Train and Europe's first tramway
How Birkenhead copied the street cars of America
1860, the birth of Europe's first tramway took place... in Birkenhead.
In America "street railways" were already firmly established
when George Francis Train, "a cute Yankee from Boston way",
apparently got an idea in his head that Europe would benefit from
a similar system.
If the Europeans would buy it, excellent, but if they wouldn't,
then they should have it gratis.
He landed in England in October 1859 and tried to sell his idea,
first to London and then to Liverpool, but neither city could be
persuaded. Eventually he found himself discussing the proposals
in Birkenhead with John Laird, of shipbuilding fame, who was then
Chairman of the Commissioners who governed the town's affairs.
Asked by the cautious corporation fathers to take all the risk and
pay for any legal damages that might occur, a confident Mr Train
had no hesitation in giving his guarantee. He even said he would
take up the rails if they were considered to be a public nuisance.
“What security will you give?".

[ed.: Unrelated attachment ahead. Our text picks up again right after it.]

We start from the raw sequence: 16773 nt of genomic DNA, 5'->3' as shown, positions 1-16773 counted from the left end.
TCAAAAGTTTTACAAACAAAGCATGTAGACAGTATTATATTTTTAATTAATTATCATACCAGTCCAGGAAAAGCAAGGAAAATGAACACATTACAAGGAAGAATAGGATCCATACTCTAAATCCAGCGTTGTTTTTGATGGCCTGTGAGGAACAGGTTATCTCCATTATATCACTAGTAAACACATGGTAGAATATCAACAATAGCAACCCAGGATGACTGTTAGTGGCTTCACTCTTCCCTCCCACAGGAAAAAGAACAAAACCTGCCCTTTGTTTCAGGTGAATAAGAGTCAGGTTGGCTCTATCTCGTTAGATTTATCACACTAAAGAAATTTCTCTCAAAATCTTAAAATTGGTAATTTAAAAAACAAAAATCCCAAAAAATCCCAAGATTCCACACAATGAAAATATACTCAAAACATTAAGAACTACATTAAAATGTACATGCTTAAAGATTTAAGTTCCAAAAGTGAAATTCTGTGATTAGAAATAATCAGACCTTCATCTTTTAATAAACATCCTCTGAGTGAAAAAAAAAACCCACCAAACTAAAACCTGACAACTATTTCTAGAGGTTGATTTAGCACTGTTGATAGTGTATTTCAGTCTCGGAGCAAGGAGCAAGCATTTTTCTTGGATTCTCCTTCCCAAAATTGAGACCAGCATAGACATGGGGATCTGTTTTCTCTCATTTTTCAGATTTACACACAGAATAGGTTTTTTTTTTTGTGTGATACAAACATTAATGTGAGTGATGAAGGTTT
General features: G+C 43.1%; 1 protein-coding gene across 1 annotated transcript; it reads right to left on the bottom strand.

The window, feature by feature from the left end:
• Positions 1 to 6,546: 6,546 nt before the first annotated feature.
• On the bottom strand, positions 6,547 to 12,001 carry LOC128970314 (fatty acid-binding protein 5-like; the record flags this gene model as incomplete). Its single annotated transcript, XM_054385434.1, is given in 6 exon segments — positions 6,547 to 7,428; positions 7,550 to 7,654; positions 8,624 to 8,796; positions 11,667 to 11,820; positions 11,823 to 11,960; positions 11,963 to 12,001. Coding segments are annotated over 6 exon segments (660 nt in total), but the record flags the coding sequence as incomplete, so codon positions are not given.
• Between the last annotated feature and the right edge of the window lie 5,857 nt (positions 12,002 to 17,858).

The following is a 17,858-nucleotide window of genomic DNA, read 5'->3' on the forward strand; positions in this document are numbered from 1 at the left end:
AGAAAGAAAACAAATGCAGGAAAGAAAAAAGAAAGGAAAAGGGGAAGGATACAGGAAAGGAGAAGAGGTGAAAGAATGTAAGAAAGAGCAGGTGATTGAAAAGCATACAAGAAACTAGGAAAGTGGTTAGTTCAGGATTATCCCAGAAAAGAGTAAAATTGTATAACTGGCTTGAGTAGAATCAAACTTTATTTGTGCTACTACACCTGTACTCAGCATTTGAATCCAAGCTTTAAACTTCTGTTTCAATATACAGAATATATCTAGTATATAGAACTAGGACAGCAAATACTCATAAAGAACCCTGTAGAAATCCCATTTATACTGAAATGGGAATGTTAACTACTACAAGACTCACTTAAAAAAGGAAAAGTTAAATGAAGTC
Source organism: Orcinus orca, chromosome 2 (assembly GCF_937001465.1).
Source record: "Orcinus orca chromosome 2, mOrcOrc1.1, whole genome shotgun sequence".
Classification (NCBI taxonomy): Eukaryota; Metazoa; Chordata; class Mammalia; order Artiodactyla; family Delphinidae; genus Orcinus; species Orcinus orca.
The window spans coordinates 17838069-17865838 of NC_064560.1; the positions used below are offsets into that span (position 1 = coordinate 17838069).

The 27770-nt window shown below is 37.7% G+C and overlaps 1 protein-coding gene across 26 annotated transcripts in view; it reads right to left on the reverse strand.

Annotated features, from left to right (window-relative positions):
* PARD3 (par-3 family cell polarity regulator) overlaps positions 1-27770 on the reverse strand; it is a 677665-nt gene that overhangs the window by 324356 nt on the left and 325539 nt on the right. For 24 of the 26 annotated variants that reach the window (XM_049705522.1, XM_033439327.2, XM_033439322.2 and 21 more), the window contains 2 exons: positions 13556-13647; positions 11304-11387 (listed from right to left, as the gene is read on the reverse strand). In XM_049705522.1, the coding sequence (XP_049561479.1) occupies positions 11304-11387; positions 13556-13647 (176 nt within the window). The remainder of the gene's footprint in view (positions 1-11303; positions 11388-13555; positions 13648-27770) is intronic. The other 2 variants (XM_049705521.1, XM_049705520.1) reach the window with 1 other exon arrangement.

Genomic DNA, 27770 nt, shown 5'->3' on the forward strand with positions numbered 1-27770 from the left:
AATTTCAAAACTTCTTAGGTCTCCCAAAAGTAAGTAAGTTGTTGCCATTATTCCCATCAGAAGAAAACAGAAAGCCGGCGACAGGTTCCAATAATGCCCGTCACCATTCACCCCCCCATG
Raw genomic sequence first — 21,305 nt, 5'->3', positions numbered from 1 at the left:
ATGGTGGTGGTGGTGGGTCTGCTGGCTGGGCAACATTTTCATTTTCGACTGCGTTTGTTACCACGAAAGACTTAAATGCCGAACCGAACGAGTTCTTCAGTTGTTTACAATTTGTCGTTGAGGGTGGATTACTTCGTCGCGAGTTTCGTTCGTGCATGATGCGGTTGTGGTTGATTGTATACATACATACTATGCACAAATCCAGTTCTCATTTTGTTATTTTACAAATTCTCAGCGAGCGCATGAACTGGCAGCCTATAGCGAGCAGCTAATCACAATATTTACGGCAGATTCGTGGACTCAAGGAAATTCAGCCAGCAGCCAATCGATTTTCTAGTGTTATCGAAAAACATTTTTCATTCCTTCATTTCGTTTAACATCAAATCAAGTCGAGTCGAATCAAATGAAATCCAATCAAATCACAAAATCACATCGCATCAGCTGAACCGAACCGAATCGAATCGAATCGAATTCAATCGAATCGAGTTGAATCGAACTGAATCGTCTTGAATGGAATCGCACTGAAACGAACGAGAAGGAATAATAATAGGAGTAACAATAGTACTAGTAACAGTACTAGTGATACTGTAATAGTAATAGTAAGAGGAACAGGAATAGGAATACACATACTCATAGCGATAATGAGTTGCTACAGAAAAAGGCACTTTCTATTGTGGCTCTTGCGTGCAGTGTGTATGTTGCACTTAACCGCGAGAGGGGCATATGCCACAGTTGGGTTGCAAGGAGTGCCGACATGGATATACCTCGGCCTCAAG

“Anything you like, gentlemen!”.
The Commissioners mentioned £3,000 as guarantee.
"All right," replied the irrepressible benefactor. "You
shall have it in sovereigns, or consols, and today, if you say so."
Preliminaries settled, Mr Train lost no time in availing himself
of his fearfully given grant and accordingly got to work instantly.
Operations commenced on July 10th, 1860 and were put forward with
what was quite a novelty to England’s accustomed methods.
The length of line was under two miles and the gauge was five feet
two inches. The cars, 24 feet long and seven feet wide, were constructed
by a Mr Main, a Birkenhead carriage builder, and had accommodation
for 48 passengers (24 in and 24 out).
Two horses were used to draw each car.
Meanwhile, the ubiquitous Mr Train was already planning a lavish
"American-style" opening banquet for the threepenny tram
and 1,200 were invited, including 30 Royals, Peers, Members of Parliament
and even the Pope !
About 350 actually attended, most of them civic heads, but they
were, indeed, present at the beginning of the first tramway system
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